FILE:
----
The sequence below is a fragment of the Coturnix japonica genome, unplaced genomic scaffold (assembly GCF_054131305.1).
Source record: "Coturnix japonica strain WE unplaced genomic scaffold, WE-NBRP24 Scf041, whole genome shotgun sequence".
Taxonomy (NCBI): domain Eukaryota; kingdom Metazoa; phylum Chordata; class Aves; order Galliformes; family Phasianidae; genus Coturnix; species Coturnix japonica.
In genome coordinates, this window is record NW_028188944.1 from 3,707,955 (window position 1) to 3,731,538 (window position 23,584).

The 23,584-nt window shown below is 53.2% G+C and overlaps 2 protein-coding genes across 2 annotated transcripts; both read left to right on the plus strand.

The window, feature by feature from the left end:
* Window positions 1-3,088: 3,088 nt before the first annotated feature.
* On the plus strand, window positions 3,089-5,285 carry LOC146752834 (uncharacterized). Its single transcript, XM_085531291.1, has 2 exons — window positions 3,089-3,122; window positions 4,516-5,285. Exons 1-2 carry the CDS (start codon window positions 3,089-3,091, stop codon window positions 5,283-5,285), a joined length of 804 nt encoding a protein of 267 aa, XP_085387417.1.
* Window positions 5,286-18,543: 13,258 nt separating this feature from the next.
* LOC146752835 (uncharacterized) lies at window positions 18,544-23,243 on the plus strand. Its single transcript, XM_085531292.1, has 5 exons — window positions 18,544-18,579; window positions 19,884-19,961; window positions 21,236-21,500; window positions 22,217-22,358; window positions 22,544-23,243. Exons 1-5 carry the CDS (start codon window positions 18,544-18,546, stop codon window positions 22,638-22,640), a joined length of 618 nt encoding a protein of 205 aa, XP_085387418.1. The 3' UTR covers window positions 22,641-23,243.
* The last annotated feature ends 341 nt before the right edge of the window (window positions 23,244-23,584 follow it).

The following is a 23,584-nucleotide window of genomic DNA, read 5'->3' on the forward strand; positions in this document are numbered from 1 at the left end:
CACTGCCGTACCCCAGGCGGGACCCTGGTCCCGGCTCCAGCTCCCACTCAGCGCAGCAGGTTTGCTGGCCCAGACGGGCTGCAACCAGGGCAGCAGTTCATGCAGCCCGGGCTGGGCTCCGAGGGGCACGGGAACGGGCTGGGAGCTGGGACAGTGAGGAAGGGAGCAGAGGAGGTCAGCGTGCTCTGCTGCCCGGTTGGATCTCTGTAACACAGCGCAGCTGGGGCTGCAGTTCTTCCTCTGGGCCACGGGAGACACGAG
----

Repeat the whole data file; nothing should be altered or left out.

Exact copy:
The sequence below is a fragment of the Coturnix japonica genome, unplaced genomic scaffold (assembly GCF_054131305.1).
Source record: "Coturnix japonica strain WE unplaced genomic scaffold, WE-NBRP24 Scf041, whole genome shotgun sequence".
Taxonomy (NCBI): domain Eukaryota; kingdom Metazoa; phylum Chordata; class Aves; order Galliformes; family Phasianidae; genus Coturnix; species Coturnix japonica.
In genome coordinates, this window is record NW_028188944.1 from 3,707,955 (window position 1) to 3,731,538 (window position 23,584).

The 23,584-nt window shown below is 53.2% G+C and overlaps 2 protein-coding genes across 2 annotated transcripts; both read left to right on the plus strand.

The window, feature by feature from the left end:
* Window positions 1-3,088: 3,088 nt before the first annotated feature.
* On the plus strand, window positions 3,089-5,285 carry LOC146752834 (uncharacterized). Its single transcript, XM_085531291.1, has 2 exons — window positions 3,089-3,122; window positions 4,516-5,285. Exons 1-2 carry the CDS (start codon window positions 3,089-3,091, stop codon window positions 5,283-5,285), a joined length of 804 nt encoding a protein of 267 aa, XP_085387417.1.
* Window positions 5,286-18,543: 13,258 nt separating this feature from the next.
* LOC146752835 (uncharacterized) lies at window positions 18,544-23,243 on the plus strand. Its single transcript, XM_085531292.1, has 5 exons — window positions 18,544-18,579; window positions 19,884-19,961; window positions 21,236-21,500; window positions 22,217-22,358; window positions 22,544-23,243. Exons 1-5 carry the CDS (start codon window positions 18,544-18,546, stop codon window positions 22,638-22,640), a joined length of 618 nt encoding a protein of 205 aa, XP_085387418.1. The 3' UTR covers window positions 22,641-23,243.
* The last annotated feature ends 341 nt before the right edge of the window (window positions 23,244-23,584 follow it).

The following is a 23,584-nucleotide window of genomic DNA, read 5'->3' on the forward strand; positions in this document are numbered from 1 at the left end:
CACTGCCGTACCCCAGGCGGGACCCTGGTCCCGGCTCCAGCTCCCACTCAGCGCAGCAGGTTTGCTGGCCCAGACGGGCTGCAACCAGGGCAGCAGTTCATGCAGCCCGGGCTGGGCTCCGAGGGGCACGGGAACGGGCTGGGAGCTGGGACAGTGAGGAAGGGAGCAGAGGAGGTCAGCGTGCTCTGCTGCCCGGTTGGATCTCTGTAACACAGCGCAGCTGGGGCTGCAGTTCTTCCTCTGGGCCACGGGAGACACGAG